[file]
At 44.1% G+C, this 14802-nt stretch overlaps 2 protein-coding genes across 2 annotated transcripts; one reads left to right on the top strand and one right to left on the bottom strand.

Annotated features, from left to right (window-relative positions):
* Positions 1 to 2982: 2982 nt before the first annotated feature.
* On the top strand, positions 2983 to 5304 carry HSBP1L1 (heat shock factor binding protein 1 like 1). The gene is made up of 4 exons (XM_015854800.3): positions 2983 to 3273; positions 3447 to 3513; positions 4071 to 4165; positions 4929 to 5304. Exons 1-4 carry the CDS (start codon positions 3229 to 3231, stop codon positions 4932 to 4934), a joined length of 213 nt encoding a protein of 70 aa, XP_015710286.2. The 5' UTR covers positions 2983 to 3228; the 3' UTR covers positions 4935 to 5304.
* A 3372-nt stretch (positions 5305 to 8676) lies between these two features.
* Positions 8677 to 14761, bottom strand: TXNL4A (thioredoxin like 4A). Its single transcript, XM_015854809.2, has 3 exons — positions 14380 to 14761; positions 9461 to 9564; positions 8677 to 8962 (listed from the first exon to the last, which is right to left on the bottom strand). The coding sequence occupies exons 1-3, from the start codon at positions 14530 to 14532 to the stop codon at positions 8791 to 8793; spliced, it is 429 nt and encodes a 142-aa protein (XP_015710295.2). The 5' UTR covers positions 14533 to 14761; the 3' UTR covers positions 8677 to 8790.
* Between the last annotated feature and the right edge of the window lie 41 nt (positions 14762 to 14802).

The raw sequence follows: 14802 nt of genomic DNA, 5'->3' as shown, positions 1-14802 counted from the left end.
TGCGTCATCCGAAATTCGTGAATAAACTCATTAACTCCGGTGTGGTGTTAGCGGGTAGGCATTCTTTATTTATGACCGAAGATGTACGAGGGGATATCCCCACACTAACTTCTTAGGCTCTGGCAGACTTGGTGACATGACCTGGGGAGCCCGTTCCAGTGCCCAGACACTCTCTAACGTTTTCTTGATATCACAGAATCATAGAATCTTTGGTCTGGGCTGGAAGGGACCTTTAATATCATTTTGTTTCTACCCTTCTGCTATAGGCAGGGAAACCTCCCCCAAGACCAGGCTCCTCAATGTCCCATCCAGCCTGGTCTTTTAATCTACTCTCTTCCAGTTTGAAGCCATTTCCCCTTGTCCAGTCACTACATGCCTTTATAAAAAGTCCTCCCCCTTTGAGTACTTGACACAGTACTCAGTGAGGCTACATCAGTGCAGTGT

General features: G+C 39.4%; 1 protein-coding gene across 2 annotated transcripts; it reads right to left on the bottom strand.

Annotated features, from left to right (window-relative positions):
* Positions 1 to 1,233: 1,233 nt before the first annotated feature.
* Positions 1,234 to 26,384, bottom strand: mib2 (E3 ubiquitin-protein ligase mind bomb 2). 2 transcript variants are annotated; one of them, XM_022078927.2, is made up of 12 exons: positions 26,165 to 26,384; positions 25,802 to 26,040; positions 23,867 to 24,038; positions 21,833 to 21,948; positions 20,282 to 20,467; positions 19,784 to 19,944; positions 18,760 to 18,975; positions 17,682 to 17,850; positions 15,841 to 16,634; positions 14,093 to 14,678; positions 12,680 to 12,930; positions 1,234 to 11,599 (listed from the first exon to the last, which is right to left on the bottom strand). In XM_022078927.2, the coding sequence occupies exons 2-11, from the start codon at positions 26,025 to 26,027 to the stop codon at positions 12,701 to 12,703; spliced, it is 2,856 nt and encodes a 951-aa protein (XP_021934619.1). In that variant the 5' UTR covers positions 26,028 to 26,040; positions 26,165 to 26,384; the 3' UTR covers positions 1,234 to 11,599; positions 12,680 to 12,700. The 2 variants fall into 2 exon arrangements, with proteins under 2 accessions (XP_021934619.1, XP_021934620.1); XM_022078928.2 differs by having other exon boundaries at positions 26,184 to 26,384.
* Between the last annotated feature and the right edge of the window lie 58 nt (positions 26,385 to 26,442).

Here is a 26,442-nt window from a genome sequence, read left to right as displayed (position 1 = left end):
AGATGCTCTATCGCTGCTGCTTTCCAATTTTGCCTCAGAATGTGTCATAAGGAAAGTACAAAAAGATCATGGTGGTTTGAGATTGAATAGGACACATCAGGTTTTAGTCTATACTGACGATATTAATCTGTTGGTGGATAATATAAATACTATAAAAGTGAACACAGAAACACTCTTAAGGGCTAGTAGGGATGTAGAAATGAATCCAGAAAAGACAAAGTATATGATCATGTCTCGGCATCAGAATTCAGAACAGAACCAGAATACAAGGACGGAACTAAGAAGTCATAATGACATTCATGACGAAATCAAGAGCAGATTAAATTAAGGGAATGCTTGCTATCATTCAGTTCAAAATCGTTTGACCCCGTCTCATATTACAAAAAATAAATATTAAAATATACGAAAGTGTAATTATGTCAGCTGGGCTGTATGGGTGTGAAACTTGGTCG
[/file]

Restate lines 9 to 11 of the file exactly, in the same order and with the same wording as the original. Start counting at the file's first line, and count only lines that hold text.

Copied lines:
TGCGTCATCCGAAATTCGTGAATAAACTCATTAACTCCGGTGTGGTGTTAGCGGGTAGGCATTCTTTATTTATGACCGAAGATGTACGAGGGGATATCCCCACACTAACTTCTTAGGCTCTGGCAGACTTGGTGACATGACCTGGGGAGCCCGTTCCAGTGCCCAGACACTCTCTAACGTTTTCTTGATATCACAGAATCATAGAATCTTTGGTCTGGGCTGGAAGGGACCTTTAATATCATTTTGTTTCTACCCTTCTGCTATAGGCAGGGAAACCTCCCCCAAGACCAGGCTCCTCAATGTCCCATCCAGCCTGGTCTTTTAATCTACTCTCTTCCAGTTTGAAGCCATTTCCCCTTGTCCAGTCACTACATGCCTTTATAAAAAGTCCTCCCCCTTTGAGTACTTGACACAGTACTCAGTGAGGCTACATCAGTGCAGTGT

General features: G+C 39.4%; 1 protein-coding gene across 2 annotated transcripts; it reads right to left on the bottom strand.

Annotated features, from left to right (window-relative positions):